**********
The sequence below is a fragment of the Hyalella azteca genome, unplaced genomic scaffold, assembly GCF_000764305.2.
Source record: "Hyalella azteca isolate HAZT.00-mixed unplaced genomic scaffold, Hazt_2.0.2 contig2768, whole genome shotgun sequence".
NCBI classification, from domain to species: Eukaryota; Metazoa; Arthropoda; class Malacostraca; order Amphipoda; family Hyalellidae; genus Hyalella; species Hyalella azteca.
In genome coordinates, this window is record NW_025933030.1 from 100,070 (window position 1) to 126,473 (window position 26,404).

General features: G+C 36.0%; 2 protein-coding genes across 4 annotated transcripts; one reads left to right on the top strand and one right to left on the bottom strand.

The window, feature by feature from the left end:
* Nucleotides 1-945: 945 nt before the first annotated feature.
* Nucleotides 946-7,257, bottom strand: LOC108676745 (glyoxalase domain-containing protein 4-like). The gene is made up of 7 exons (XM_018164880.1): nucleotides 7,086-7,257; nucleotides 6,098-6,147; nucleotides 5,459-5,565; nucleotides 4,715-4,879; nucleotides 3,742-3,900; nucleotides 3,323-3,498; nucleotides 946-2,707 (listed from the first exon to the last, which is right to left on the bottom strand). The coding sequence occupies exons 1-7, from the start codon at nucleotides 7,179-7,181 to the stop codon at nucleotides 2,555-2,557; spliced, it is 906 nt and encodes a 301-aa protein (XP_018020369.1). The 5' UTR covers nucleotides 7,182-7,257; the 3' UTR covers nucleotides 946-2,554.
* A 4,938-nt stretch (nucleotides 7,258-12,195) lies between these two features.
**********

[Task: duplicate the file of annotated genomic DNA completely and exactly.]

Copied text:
The sequence below is a fragment of the Hyalella azteca genome, unplaced genomic scaffold, assembly GCF_000764305.2.
Source record: "Hyalella azteca isolate HAZT.00-mixed unplaced genomic scaffold, Hazt_2.0.2 contig2768, whole genome shotgun sequence".
NCBI classification, from domain to species: Eukaryota; Metazoa; Arthropoda; class Malacostraca; order Amphipoda; family Hyalellidae; genus Hyalella; species Hyalella azteca.
In genome coordinates, this window is record NW_025933030.1 from 100,070 (window position 1) to 126,473 (window position 26,404).

General features: G+C 36.0%; 2 protein-coding genes across 4 annotated transcripts; one reads left to right on the top strand and one right to left on the bottom strand.

The window, feature by feature from the left end:
* Nucleotides 1-945: 945 nt before the first annotated feature.
* Nucleotides 946-7,257, bottom strand: LOC108676745 (glyoxalase domain-containing protein 4-like). The gene is made up of 7 exons (XM_018164880.1): nucleotides 7,086-7,257; nucleotides 6,098-6,147; nucleotides 5,459-5,565; nucleotides 4,715-4,879; nucleotides 3,742-3,900; nucleotides 3,323-3,498; nucleotides 946-2,707 (listed from the first exon to the last, which is right to left on the bottom strand). The coding sequence occupies exons 1-7, from the start codon at nucleotides 7,179-7,181 to the stop codon at nucleotides 2,555-2,557; spliced, it is 906 nt and encodes a 301-aa protein (XP_018020369.1). The 5' UTR covers nucleotides 7,182-7,257; the 3' UTR covers nucleotides 946-2,554.
* A 4,938-nt stretch (nucleotides 7,258-12,195) lies between these two features.